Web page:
So, those are a couple of examples on what I'm talking about, but leadership team purpose based on current environment at a particular point in time. So, and then, obviously, really important to articulate the tangible results that you want to achieve. So, for this customer concentration issue that I described above, the goal was how do we reduce customer concentration by a certain percentage, right?
So, we're not just relying on the one customer, and we're using the lines of business that we have to cross sell and to sell into multiple markets to increase our customer base. So, for launch of a highly differential product, this is a fairly simplistic view, but it's launched a new product on time and on budget, and hit six months sales target, right? That could be one particular metric around that.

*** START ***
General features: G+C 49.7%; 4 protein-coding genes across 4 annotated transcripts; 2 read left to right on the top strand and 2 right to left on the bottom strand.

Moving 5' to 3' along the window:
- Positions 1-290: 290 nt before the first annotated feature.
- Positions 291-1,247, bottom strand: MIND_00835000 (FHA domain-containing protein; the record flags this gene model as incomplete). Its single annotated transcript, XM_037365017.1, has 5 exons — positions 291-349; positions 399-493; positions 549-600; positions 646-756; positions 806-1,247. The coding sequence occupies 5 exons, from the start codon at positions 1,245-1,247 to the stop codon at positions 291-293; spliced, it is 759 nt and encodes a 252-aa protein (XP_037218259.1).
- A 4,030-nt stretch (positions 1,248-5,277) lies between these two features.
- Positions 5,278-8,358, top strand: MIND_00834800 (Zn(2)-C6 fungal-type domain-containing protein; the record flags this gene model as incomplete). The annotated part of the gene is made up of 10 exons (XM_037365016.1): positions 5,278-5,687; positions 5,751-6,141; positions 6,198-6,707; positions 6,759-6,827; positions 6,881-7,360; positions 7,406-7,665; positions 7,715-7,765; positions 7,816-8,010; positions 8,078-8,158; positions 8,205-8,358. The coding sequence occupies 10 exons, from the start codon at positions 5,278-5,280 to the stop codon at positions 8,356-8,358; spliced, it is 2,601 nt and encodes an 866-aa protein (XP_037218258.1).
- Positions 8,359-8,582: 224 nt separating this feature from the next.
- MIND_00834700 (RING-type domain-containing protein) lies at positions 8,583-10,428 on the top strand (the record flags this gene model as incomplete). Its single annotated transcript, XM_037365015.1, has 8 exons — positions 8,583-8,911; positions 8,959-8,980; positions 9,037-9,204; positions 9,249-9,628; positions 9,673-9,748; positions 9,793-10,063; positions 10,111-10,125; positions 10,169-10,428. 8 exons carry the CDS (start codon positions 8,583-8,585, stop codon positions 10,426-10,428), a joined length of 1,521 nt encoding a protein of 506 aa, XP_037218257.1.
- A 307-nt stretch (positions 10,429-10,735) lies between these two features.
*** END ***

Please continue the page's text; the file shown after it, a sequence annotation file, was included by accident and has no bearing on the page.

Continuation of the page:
For preparing for significant growth or scaling, big challenge we often see is we scale but we don't put the right focus on how we're scaling, and we start becoming less profitable as we scale. So, how do you maintain operating margins as you scale? For a contractor or a construction firm, that money look like, how do we make sure we're putting our labor to work well and we're putting our materials to work well, and we're keeping track of our materials, and we're not ... less leakage and all those kind of things. So, there's lots of metrics that go into that, but the leadership team, getting the leadership team to focus on what's most important, and then getting them to measure how they're doing against that is really important.
And obviously predictive metrics like we talked about before, the short and the long term. Maintain operating margins, and lots of predictive metrics we can put in place there. How are we keeping track of productivity? Have we been keeping track of productivity? If not, how do we do that? Because obviously labor productivity has a big impact on margin, right? So, getting a leadership team to focus on that and all facets of the leadership team to focus on that.